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Covalent Organic Frameworks on Crystalline Surfaces

The synthesis of two-dimensional ordered structures is one major concern in materials science. Especially porous structures have gained a lot of interest due to possible applications as nanotemplates or storage materials. Molecular self-assembly is one way to create ordered structures. Due to the relatively weak intermolecular interactions bonds are reversible and therefore structures exhibit long range order. The disadvantage is the weakness of the bonds and hence the interior stability of the structure. Polymerization, i.e. the formation of covalent bonds would yield networks with desired mechanical stability. Besides, conjugated polymers might also give rise to very interesting electronic properties (semiconducting/metallic behaviour).

Picture 1: Annealing of a protopolymer leads to a polymer

Following the nature of the Ullmann dehalogenation reaction with the substrate as catalyst, the bromine atoms of the molecule 1,3,5-tris(4-bromophenyl)benzene (TBB) are replaced by metal atoms and interlink into metal-coordinated networks. Thermal  annealing is necessary to finally convert the bonds into covalent bonds. This is accompanied by a contraction of the intermolecular distance. The polymers could be prepared on Cu(111) and on Ag(110) surfaces.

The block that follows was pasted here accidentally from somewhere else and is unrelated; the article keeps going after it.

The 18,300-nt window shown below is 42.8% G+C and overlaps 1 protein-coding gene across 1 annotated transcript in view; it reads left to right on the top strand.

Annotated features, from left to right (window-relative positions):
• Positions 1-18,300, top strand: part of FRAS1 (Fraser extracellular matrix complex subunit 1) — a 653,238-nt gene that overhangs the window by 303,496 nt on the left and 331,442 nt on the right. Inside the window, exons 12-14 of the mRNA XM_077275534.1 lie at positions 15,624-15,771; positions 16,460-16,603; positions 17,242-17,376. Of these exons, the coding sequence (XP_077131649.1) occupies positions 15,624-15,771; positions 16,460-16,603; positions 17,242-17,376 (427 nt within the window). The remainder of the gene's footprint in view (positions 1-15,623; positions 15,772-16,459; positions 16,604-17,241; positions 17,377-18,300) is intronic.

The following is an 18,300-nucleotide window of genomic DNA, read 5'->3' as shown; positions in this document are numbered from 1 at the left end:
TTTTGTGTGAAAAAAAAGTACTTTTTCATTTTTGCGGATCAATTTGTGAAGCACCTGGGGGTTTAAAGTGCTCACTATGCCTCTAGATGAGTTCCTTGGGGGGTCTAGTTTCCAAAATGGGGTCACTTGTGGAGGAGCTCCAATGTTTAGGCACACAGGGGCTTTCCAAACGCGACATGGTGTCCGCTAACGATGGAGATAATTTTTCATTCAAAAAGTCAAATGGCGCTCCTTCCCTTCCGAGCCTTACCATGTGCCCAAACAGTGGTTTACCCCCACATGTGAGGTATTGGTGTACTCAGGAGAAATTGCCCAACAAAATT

Picture  2: Protopolymers before annealing

Picture 3: covalent organic frameword after annealing of the protopolymer

Further Reading:

Surface mediated synthesis of 2D covalent organic frameworks: 1,3,5-tris(4-bromophenyl)benzene on graphite(001), Cu(111), and Ag(110)

Rico Gutzler, Hermann Walch, Georg Eder, Stephan Kloft, Wolfgang M. Heckl, and Markus Lackinger, Chem. Commun., 2009, 4456-4458.

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